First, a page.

Here at Nightcrawler Composting we have chosen to three species of worms thanks to their abilities to be used as a dual purpose worm. Our worms pull double duty as composting organisms and as bait worms.
The three species that we have chosen to raise are the African night crawler, the European night crawler, and the red wiggler. Our worm breeding stock is maintained in separate enviornments to ensure that cross contamination does not occur. When you order from us, we have done our very best to make sure you get what you want.
African Night Crawlers (Eudrilus Eugeniae)
These large composting worms are native to Africa. They are the largest of the composting worms. These worms thrive in the heat, tolerating tempatures up to 80 degrees without any problems. The down side of raising African Night Crawlers is that they cannot tolerate temperatures below 60 degrees. We have mitigated this risk by raising our worms in an environment where it easy to maintain the temperatures required in the winter by using seedling starter mats and blankets.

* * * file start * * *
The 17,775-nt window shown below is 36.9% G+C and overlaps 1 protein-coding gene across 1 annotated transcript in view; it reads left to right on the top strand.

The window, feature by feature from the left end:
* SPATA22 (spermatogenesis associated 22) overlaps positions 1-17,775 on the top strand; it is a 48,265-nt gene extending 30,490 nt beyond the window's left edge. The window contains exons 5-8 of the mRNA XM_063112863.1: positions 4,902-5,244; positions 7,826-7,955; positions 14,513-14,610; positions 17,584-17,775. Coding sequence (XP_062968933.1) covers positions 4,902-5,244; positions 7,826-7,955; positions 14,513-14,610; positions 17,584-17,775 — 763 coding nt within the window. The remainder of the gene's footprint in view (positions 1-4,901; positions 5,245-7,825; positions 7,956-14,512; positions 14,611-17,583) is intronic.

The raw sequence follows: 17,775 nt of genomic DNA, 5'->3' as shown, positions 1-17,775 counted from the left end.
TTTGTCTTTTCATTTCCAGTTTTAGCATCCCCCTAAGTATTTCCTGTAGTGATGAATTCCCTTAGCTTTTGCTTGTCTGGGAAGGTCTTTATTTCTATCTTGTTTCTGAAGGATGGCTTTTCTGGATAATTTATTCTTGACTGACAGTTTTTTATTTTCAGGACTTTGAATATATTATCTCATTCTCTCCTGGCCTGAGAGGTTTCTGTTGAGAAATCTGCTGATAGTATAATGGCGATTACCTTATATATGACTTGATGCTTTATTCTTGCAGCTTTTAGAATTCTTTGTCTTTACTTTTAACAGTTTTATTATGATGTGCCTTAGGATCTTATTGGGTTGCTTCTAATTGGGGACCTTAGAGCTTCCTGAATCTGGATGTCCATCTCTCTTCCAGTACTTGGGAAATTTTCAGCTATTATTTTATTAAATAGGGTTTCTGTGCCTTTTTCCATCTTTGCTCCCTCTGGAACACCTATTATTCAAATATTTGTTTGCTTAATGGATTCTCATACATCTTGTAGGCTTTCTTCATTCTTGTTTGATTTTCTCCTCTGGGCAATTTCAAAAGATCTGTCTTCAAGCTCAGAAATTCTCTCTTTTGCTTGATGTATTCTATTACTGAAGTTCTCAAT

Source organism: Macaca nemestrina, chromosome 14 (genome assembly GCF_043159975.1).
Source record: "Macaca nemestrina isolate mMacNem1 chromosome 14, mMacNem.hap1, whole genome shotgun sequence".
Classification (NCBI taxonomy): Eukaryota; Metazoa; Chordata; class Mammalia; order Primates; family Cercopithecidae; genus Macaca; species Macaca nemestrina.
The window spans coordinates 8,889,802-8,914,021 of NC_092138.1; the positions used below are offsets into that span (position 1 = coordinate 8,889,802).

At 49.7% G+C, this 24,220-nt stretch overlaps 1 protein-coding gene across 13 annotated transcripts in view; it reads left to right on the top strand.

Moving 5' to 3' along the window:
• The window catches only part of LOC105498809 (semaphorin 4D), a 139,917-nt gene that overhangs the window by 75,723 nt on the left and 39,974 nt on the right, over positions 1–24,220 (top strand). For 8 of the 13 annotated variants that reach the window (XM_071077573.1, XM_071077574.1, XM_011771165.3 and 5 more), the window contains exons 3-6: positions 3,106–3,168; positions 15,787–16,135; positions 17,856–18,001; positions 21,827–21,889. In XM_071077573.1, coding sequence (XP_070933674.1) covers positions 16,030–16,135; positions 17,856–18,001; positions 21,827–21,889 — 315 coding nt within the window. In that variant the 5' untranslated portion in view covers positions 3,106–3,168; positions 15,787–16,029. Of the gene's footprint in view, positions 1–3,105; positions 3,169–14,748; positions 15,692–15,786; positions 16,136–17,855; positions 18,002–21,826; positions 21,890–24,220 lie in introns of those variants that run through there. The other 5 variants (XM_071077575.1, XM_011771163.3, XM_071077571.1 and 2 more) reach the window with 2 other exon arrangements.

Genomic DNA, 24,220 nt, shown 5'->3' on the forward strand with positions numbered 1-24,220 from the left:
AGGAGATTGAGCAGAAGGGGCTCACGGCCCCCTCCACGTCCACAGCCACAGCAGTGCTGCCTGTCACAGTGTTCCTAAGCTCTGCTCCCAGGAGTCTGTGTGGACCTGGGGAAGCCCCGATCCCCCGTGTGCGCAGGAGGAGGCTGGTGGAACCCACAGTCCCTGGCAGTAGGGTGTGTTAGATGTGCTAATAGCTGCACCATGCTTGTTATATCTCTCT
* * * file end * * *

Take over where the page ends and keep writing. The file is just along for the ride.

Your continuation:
European Night Crawlers (Eisenia Hortensis)
These are worms that started it all for us! We originally selected this species for its tough skin and ability to survive up to 30 minutes under water. This makes the European Night Crawler an excellent fishing worm for both fresh and brackish water. These worms have proven to be an effective composting worm with quick reproduction rates. I started with one pound of European Night Crawlers and within five months had produced 33 pounds of castings and had build my population up to a point where I had to expand my systems to include four 10 gallon totes and a 16 gallon bin.
Red Wigglers (Eisenia Fetida)
These little worms are the powerhouse composting worm. In an ideal situation, it is said that they can consume their body weight in food on a daily basis. I do not believe it is possible for us to mimic the “ideal situation” in a worm farm so I strongly discourage you from feeding them that much. With that being said, these worms will break down food at an rapid rate of speed their only competition in the worm world is the African Night Crawler. The Red Wiggler is a smaller worm so if you are targeting trout, crappie, or bluegill they may be just want you are looking for. These worms are also amazing reproducers and will double their population in no time at all. I recommend first time worm farms start out with Red Wigglers since they are not likely to leave their bedding without cause.